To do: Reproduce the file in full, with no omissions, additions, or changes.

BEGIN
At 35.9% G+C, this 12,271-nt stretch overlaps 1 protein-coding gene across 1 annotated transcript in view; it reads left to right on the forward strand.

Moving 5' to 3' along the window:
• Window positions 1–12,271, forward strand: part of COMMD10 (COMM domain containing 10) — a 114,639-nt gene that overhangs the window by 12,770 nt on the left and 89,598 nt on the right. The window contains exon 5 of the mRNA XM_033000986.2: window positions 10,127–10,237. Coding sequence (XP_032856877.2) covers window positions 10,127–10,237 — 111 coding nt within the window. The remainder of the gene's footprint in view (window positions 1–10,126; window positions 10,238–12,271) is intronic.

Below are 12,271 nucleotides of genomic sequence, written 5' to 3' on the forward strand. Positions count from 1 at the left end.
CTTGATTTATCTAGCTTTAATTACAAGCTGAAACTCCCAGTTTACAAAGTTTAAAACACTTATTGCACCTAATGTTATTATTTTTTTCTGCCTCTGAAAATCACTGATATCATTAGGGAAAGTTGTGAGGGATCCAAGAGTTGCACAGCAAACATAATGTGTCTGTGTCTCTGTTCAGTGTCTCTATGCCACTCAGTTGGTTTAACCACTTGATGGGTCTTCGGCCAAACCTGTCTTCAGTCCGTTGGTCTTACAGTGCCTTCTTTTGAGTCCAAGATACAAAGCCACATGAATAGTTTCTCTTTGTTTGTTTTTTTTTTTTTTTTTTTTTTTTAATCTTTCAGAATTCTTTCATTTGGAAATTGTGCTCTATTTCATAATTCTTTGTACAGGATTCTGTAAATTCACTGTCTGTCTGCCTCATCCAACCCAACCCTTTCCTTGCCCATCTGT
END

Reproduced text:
At 35.9% G+C, this 12,271-nt stretch overlaps 1 protein-coding gene across 1 annotated transcript in view; it reads left to right on the forward strand.

Moving 5' to 3' along the window:
• Window positions 1–12,271, forward strand: part of COMMD10 (COMM domain containing 10) — a 114,639-nt gene that overhangs the window by 12,770 nt on the left and 89,598 nt on the right. The window contains exon 5 of the mRNA XM_033000986.2: window positions 10,127–10,237. Coding sequence (XP_032856877.2) covers window positions 10,127–10,237 — 111 coding nt within the window. The remainder of the gene's footprint in view (window positions 1–10,126; window positions 10,238–12,271) is intronic.

Below are 12,271 nucleotides of genomic sequence, written 5' to 3' on the forward strand. Positions count from 1 at the left end.
CTTGATTTATCTAGCTTTAATTACAAGCTGAAACTCCCAGTTTACAAAGTTTAAAACACTTATTGCACCTAATGTTATTATTTTTTTCTGCCTCTGAAAATCACTGATATCATTAGGGAAAGTTGTGAGGGATCCAAGAGTTGCACAGCAAACATAATGTGTCTGTGTCTCTGTTCAGTGTCTCTATGCCACTCAGTTGGTTTAACCACTTGATGGGTCTTCGGCCAAACCTGTCTTCAGTCCGTTGGTCTTACAGTGCCTTCTTTTGAGTCCAAGATACAAAGCCACATGAATAGTTTCTCTTTGTTTGTTTTTTTTTTTTTTTTTTTTTTTTAATCTTTCAGAATTCTTTCATTTGGAAATTGTGCTCTATTTCATAATTCTTTGTACAGGATTCTGTAAATTCACTGTCTGTCTGCCTCATCCAACCCAACCCTTTCCTTGCCCATCTGT